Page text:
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Thursday, 7 March 2013

Out from the Trenches of Product Recalls - Professional Casualties and Crusaders

Who suffers from the adverse effect of a food-borne outbreak the most, the operation providing the defective product, the victims, the relatives of victims, the industry or society at large?

Simply doing what everybody else is doing no longer cuts it. 
One hard knock and recovery could be tough.

In the words of a once popular reggae song by Jimmy Cliff, Who feels it knows it. 

We all suffer the consequences but not all of us know it. The victims
and their relatives certainly do feel the direct negative effect of a food-borne outbreak. They are not alone.

Company owners, proprietors and chief executive officers feel and know the pain when major recall incidents occur that involve products from their companies. For company owners with a conscience, the pain is most excruciating where their products are  known to have caused harm to consumers. Nobody wants to go through that experience. Even competitors in the same business suffer the pain as sales of products drop because of public fear. 

The front-line product safety and quality managers also feel and know the pain. They are right on the firing lines and are most likely to be among the first professional casualties following such harmful product recalls. Otherwise glowing resumes become undoubtedly tainted and the prospects of being hired by other companies quickly erode. The situation worsens where potential employers are aware of the events at the current or previous employers.

What can and should product safety managers do if they happen to have the misfortune of being the ones in charge when products caused harm to consumers?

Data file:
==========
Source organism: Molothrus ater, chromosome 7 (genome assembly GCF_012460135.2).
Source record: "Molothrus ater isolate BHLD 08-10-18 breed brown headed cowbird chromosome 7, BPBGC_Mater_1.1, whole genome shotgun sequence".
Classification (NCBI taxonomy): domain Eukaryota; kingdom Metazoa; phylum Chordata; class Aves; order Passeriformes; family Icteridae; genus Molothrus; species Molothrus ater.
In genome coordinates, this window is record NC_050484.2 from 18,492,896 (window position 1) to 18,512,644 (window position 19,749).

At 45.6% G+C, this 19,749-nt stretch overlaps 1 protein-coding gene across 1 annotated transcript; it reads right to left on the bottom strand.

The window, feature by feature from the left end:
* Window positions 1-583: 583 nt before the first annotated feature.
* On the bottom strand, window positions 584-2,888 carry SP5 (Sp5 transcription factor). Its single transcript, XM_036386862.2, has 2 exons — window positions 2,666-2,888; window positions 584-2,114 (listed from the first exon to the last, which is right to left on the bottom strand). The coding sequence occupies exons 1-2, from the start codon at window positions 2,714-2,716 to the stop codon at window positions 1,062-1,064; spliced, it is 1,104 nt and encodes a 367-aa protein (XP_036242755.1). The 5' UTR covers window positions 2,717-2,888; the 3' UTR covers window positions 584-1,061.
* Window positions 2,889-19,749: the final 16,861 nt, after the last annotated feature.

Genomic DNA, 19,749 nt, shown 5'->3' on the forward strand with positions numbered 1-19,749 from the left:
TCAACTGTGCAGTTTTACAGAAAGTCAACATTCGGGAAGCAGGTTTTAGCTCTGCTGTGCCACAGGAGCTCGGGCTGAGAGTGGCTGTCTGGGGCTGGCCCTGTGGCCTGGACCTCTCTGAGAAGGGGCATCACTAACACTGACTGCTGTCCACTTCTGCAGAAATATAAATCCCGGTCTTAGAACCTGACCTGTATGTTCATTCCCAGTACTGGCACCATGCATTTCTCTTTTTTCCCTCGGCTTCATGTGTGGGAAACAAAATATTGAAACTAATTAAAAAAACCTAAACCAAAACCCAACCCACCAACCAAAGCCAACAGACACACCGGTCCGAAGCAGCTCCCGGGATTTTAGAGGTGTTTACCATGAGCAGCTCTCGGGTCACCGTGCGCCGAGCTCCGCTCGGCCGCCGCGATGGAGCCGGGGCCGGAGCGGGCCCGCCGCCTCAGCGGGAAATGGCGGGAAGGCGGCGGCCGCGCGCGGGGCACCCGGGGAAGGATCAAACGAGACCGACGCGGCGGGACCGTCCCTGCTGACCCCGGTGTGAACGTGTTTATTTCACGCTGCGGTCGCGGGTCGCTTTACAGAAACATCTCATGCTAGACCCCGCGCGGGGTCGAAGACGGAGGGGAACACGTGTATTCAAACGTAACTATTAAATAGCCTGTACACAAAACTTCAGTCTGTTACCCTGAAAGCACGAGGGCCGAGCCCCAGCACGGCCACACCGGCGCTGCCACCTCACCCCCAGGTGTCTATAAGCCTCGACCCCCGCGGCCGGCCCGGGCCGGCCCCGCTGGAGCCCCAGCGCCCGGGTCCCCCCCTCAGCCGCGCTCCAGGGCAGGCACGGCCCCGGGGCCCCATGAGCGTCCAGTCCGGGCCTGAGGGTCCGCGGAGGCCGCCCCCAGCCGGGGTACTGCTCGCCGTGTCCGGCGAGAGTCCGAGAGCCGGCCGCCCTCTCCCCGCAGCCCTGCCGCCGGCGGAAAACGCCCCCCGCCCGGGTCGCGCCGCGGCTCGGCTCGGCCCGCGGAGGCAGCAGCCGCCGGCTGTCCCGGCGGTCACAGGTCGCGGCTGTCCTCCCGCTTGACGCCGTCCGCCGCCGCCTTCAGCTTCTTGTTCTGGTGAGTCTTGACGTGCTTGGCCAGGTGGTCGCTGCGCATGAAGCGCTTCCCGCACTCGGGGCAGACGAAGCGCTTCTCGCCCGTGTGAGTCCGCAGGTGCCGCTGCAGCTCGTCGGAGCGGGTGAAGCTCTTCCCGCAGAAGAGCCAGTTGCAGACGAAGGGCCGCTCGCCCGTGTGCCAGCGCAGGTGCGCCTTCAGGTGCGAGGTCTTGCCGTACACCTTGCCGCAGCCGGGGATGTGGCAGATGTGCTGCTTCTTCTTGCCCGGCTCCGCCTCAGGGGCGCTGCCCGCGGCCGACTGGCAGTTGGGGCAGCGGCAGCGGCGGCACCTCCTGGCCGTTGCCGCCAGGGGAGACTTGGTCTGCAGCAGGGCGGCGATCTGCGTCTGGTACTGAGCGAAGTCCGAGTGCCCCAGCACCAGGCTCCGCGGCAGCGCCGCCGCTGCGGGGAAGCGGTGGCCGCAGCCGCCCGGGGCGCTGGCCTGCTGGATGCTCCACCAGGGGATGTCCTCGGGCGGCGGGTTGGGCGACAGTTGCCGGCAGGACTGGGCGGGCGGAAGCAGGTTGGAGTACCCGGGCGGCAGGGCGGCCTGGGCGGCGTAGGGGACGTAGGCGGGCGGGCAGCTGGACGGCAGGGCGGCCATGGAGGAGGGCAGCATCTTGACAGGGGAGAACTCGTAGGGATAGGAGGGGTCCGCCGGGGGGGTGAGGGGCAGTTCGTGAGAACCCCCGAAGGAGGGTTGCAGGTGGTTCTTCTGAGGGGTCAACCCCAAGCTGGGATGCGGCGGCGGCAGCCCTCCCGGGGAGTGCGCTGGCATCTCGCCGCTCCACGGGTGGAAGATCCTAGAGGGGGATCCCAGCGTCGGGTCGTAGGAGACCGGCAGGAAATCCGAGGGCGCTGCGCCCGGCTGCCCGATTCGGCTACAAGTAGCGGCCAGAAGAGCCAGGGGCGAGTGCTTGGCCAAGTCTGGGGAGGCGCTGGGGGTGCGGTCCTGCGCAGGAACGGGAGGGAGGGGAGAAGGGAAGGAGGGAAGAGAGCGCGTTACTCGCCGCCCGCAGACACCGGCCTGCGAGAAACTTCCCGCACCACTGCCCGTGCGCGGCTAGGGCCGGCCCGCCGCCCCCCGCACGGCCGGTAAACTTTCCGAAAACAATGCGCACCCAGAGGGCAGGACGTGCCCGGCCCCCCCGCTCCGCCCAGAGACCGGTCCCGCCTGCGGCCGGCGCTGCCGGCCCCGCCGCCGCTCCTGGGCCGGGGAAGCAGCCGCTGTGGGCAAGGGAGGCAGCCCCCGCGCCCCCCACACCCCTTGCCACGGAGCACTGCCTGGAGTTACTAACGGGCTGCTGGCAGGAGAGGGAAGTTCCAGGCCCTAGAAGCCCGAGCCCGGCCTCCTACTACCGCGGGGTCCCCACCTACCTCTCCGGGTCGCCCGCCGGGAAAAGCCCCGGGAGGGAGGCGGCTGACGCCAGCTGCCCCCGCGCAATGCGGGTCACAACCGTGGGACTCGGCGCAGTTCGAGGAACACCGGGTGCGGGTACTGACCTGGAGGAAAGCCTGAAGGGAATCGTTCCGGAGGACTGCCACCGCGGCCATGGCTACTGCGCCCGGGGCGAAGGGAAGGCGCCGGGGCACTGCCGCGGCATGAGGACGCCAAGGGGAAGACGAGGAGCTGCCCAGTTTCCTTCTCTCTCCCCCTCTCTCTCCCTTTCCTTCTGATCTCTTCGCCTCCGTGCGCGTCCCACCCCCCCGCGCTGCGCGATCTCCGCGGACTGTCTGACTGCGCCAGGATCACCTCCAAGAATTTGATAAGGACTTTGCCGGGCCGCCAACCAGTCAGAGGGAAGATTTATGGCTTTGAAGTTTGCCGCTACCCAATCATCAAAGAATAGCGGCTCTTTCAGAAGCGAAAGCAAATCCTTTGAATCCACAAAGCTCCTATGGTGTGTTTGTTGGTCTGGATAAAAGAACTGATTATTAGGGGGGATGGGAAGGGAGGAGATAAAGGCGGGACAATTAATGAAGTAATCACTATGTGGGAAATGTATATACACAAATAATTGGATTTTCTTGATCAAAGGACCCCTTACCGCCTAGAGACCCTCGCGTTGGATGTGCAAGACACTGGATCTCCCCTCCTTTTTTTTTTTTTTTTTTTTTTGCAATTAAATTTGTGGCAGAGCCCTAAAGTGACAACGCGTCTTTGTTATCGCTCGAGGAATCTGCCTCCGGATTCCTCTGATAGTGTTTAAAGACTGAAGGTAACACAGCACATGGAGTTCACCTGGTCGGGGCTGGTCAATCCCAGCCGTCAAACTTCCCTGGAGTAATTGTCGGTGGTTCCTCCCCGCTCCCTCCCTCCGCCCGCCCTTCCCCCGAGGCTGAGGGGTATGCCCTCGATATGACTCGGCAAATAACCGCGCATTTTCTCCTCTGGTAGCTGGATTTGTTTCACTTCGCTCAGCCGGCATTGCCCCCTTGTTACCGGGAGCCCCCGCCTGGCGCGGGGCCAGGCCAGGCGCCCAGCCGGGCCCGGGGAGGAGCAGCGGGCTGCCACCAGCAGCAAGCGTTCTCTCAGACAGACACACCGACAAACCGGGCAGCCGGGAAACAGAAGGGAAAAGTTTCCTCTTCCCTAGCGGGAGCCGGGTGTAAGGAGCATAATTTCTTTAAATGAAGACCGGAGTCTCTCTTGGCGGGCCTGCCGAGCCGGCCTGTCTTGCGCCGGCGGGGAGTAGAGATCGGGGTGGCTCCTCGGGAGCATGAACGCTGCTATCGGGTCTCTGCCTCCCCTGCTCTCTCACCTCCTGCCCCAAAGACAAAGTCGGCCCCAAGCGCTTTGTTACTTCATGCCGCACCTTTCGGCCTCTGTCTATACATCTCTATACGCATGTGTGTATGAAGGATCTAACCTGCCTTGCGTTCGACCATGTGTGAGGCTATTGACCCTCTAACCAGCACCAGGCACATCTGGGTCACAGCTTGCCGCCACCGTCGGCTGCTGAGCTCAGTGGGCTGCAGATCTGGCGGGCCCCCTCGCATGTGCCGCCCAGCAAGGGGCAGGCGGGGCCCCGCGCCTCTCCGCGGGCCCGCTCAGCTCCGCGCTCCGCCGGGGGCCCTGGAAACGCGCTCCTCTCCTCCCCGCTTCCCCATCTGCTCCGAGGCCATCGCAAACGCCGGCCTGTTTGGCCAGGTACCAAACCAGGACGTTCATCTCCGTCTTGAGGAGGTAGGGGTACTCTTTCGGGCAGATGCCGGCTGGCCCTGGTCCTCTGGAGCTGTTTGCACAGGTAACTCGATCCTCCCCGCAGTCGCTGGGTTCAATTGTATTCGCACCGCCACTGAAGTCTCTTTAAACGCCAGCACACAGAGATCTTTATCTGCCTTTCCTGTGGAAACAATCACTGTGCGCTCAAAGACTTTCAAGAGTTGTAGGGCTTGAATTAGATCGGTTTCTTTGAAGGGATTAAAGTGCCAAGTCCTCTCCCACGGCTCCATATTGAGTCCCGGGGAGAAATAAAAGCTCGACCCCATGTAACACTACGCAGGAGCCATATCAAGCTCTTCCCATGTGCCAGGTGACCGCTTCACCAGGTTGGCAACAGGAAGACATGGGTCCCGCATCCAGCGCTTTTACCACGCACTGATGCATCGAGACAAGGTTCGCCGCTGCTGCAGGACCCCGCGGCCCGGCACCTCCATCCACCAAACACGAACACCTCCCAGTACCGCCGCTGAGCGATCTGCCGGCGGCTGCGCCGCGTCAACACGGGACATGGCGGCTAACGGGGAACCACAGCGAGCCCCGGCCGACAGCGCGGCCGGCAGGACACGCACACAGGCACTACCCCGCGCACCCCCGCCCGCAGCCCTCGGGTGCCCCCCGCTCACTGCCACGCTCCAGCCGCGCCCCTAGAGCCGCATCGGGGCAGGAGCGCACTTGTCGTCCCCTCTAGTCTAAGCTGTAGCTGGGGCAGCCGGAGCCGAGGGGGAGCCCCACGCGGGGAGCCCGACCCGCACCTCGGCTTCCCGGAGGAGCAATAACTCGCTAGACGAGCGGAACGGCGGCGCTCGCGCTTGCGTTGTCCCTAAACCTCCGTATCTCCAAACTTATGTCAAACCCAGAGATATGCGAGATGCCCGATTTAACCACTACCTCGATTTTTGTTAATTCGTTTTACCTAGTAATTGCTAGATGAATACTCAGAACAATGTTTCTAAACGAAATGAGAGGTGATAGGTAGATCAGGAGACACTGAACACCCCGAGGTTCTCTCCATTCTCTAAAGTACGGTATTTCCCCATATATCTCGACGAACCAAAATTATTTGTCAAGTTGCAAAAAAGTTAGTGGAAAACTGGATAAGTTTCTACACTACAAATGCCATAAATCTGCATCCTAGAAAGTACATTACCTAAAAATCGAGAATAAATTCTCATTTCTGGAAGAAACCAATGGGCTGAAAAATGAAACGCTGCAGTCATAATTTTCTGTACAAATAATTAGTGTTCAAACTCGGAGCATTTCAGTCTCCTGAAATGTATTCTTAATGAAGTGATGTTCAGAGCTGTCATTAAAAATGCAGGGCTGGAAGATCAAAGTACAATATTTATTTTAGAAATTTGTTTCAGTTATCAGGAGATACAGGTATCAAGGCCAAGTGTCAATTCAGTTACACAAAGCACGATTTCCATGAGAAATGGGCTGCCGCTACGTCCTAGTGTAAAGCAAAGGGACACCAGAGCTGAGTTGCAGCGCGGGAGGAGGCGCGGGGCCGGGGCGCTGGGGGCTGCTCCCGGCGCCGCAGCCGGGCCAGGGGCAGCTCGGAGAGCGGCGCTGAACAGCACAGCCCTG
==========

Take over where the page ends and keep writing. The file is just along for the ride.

Other groups from the trenches of harmful product recalls are made up of external consultants, auditors and auditing companies that may have worked with the affected companies. These groups are also on the firing lines as the hunt for scapegoats expands. In spite of attempts to distance themselves from the unfortunate events, these external parties suffer the consequences of damaged reputation. If their credibility is not completely destroyed, it is, at least, tainted.

Depending on the circumstances surrounding such incidents, should current or future employers have less confidence in the managers, external consultants, auditors and auditing companies? 

GCSE-Food &Health Protection  believes that such managers, consultants, auditors and auditing companies could become great crusaders after going through the trenches as it were. Hence the coalition does not subscribe to the current tendency of treating these groups as the scapegoats. The coalition believes that the terrain gets the blame for a rough ride; rather than the vehicles. 

Some may like to be observers; some may like to be active participants; some may even want to be critics; everyone is welcome: You can do more than you may be imagining right now.

Posted by Felix Amiri

Felix Amiri is currently the chair of GCSE-Food & Health Protection, and a sworn SSQA advocate.

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